A study in Nature Ecology and Evolution, led by the Smithsonian Environmental Research Center (SERC) and the University of Hawai'i (UH) at Mānoa, reveals that a remarkable diversity of coastal marine invertebrates has successfully colonized the high seas. These species are now able to thrive and reproduce in the open ocean, significantly influencing the composition of the floating community.
In their study, the research team discovered a wide range of coastal species, spanning various taxonomic groups and life history traits, on more than 70 percent of the plastic debris they surveyed in the eastern North Pacific Subtropical Gyre. Notably, the debris contained a higher abundance of coastal species compared to open ocean species, indicating a significant contribution of coastal marine invertebrates to the floating community in the high seas.
"Lead author Linsey Haram, a research associate at SERC, highlights that this finding implies a rapid shift in the established biogeographical boundaries among marine ecosystems that have existed for millions of years, all due to the accumulation of floating plastic pollution in the subtropical gyres."
The "neopelagic communities," or floating communities in deep ocean waters, were recently discovered by the research team. To gain a deeper understanding of the ecological and physical processes that govern these communities on floating marine debris, the Smithsonian Environmental Research Center (SERC) and the University of Hawai'i (UH) at Mānoa joined forces to form a multi-disciplinary team called the Floating Ocean Ecosystem (FloatEco) team. While UH Mānoa focused on assessing physical oceanography, SERC examined the biological and ecological aspects of the study.
The FloatEco team conducted their study by analyzing 105 plastic samples collected during The Ocean Cleanup's 2018 and 2019 expeditions in the North Pacific Subtropical Gyre, which covers a significant portion of the northern Pacific Ocean. The field work involved the participation of individual volunteers and non-governmental organizations to collect the samples, highlighting the collaborative effort in obtaining the data for the study.
Lead author Linsey Haram expressed their astonishment at the findings, stating, "We were extremely surprised to discover 37 different invertebrate species, which typically inhabit coastal waters, on the plastic debris. This number was more than triple the species found in open waters, and what's even more remarkable is that these coastal species were not only surviving on the plastic, but also reproducing." Haram further noted that the team was intrigued by how readily coastal species colonized new floating items, including their own instruments, and that this observation warrants further investigation.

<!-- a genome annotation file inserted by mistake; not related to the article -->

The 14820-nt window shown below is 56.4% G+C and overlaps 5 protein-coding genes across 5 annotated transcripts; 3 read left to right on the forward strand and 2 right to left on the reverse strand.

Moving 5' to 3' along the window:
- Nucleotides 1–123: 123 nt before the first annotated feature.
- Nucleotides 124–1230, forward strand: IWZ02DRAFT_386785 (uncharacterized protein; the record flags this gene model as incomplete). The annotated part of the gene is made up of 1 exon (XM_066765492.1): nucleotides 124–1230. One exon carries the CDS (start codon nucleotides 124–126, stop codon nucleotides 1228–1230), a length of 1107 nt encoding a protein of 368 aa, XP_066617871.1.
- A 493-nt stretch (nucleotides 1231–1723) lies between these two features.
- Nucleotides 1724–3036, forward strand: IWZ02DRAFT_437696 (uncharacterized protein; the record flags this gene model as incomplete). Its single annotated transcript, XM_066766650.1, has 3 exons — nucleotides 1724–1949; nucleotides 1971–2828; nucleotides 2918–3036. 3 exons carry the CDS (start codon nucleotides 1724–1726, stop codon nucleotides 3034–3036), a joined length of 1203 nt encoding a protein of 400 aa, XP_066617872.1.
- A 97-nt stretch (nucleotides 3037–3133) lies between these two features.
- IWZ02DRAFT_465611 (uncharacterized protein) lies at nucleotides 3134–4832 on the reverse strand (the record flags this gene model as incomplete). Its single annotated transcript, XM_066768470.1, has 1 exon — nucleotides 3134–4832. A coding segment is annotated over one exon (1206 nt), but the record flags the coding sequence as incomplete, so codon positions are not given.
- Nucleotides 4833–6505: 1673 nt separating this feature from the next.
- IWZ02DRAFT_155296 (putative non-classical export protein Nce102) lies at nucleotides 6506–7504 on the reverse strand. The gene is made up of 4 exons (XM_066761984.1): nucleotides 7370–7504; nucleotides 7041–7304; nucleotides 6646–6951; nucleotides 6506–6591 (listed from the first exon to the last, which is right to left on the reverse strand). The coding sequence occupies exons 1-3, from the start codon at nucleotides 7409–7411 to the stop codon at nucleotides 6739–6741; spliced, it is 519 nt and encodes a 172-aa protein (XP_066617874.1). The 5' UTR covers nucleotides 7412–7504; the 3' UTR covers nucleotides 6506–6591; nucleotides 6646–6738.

Co-author Gregory Ruiz, who is a senior scientist at SERC, explained that the results of the study indicate a significant shift in the distribution and dispersal of coastal invertebrates. He stated, "Our findings suggest that coastal organisms are now able to reproduce, grow, and persist in the open ocean, forming a novel community that did not exist before and sustained by the ever-expanding sea of plastic debris." This insight challenges previous notions of barriers to the distribution and dispersal of coastal species, representing a paradigm shift in our understanding of marine ecosystems impacted by plastic pollution.
Although it was already known that organisms, including certain coastal species, could colonize marine plastic debris, the recent study has shed light on a previously unknown phenomenon: established coastal communities can persist in the open ocean. This discovery highlights a new human-induced impact on the ocean, revealing the scale and potential consequences of this phenomenon that were not previously understood. It underscores the need for continued research and action to address the growing issue of plastic pollution and its far-reaching effects on marine ecosystems.
Nikolai Maximenko, co-author and senior researcher at the UH Mānoa School of Ocean and Earth Science and Technology, pointed out the proximity of the Hawaiian Islands to the North Pacific garbage patch. He explained, "The debris that breaks off from this patch makes up the majority of debris that reaches Hawaiian beaches and reefs." In the past, the islands were protected by the long distances from coastal communities in Asia and North America. However, the presence of coastal species persisting in the North Pacific Subtropical Gyre near Hawai'i is a game changer. It indicates that the islands are at an increased risk of colonization by invasive species, posing a new threat to the fragile marine ecosystems of the region. This underscores the urgent need for measures to mitigate plastic pollution and prevent the spread of invasive species in the marine environment.
Ruiz emphasized that their study reveals a significant knowledge gap and limited understanding of the rapidly changing open ocean ecosystems. He stressed the urgent need for a substantial enhancement of high-seas observing systems, including comprehensive measurements of biological, physical, and marine debris parameters. This underscores the importance of investing in advanced monitoring and research efforts to improve our understanding of the complex dynamics of the open ocean and to inform effective management strategies for the conservation and protection of marine environments.